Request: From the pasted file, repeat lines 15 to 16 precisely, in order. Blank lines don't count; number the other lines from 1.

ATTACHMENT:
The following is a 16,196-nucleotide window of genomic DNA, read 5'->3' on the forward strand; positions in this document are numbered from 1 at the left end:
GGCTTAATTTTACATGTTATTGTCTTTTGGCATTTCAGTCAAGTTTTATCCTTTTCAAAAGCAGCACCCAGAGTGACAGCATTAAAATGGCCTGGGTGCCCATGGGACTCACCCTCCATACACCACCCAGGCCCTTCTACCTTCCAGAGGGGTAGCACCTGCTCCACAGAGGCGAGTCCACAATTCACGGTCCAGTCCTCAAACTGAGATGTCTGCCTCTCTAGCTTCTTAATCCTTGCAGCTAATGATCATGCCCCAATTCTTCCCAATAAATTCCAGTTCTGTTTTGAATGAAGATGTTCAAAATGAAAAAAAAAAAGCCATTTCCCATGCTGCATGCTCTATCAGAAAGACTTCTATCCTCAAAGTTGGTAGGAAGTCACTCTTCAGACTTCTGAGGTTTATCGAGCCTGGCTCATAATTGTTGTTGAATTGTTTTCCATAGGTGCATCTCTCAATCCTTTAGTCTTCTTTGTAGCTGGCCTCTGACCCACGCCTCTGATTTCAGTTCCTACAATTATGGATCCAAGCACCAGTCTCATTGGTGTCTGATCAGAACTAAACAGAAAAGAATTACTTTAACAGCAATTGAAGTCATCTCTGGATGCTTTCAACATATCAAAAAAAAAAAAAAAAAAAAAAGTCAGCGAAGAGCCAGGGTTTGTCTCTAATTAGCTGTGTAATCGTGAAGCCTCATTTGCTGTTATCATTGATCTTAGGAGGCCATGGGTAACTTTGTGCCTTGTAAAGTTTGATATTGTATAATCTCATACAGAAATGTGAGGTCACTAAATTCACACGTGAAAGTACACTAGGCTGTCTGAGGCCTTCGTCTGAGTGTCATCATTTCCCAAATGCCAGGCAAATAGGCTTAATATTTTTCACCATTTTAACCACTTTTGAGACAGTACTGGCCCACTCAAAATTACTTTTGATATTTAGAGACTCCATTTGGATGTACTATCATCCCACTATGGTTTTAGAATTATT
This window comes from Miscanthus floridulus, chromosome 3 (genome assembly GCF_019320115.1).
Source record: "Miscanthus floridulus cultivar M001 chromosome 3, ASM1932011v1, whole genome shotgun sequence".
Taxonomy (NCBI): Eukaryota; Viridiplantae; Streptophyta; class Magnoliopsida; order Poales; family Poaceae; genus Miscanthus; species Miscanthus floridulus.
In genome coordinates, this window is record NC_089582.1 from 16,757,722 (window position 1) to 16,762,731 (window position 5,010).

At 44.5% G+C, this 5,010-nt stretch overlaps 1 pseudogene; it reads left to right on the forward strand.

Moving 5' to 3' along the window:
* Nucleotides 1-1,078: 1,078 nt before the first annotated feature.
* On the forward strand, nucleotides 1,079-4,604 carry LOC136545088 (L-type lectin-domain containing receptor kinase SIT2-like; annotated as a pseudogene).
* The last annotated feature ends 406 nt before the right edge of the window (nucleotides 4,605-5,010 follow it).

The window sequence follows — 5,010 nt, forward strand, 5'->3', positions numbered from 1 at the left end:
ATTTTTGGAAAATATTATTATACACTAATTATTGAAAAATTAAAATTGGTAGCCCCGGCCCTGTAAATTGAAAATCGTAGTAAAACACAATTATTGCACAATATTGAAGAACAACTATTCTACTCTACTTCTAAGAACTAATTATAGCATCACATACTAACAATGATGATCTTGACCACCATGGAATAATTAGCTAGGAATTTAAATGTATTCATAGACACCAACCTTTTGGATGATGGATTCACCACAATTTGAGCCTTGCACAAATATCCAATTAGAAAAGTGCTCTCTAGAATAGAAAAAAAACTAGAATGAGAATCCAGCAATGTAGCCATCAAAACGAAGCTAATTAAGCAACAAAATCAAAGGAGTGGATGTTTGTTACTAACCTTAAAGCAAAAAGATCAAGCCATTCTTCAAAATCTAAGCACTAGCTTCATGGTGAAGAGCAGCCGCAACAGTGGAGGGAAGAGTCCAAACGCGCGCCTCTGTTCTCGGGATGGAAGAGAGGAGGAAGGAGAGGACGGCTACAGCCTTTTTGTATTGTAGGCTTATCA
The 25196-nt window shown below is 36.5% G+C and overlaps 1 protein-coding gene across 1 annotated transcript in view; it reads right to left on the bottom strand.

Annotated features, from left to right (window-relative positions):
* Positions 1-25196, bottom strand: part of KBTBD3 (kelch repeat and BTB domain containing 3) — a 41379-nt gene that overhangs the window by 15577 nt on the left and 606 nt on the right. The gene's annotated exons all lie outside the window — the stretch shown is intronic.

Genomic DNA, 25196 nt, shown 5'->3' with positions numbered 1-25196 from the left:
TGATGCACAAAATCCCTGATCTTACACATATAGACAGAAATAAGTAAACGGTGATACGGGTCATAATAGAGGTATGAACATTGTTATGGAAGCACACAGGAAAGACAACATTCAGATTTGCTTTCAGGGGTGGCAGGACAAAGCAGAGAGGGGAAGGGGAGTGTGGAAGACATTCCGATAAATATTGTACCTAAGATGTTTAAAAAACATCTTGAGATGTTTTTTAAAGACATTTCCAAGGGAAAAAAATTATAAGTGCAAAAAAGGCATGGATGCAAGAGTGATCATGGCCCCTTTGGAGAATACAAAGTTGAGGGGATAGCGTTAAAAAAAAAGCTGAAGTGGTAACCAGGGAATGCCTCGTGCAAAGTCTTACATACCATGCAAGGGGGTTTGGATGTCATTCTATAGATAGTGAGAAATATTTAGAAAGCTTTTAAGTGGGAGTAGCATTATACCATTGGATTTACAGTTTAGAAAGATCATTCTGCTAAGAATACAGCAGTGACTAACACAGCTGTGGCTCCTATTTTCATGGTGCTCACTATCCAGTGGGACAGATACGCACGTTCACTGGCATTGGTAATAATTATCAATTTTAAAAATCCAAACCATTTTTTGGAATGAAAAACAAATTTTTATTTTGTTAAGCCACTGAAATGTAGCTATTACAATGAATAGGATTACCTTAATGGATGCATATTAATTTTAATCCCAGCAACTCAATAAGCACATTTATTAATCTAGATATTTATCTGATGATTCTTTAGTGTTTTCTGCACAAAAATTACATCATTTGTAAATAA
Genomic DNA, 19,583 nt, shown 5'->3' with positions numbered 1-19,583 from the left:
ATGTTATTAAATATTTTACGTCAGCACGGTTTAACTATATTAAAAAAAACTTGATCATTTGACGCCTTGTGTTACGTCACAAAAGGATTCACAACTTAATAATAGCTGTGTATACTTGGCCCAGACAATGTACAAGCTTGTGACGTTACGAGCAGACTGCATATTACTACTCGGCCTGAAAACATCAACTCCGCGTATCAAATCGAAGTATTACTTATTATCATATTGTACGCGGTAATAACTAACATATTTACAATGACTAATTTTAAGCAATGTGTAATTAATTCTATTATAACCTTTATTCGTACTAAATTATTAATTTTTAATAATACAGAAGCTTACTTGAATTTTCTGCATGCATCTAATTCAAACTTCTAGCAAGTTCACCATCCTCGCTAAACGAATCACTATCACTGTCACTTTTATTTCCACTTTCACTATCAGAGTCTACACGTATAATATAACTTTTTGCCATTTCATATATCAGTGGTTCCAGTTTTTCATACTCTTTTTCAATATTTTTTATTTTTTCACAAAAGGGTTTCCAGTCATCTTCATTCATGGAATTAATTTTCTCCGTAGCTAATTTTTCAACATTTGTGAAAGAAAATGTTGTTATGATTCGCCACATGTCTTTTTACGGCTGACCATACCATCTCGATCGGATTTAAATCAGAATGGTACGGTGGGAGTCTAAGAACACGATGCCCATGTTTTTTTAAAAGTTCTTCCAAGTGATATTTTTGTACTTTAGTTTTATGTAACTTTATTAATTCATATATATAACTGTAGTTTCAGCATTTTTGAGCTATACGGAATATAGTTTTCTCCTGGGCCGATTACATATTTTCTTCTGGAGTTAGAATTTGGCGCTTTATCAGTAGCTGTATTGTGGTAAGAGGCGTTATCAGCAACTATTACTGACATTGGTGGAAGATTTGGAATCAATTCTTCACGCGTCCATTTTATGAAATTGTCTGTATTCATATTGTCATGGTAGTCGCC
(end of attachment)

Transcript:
Annotated features, from left to right (window-relative positions):
* Positions 1-25196, bottom strand: part of KBTBD3 (kelch repeat and BTB domain containing 3) — a 41379-nt gene that overhangs the window by 15577 nt on the left and 606 nt on the right. The gene's annotated exons all lie outside the window — the stretch shown is intronic.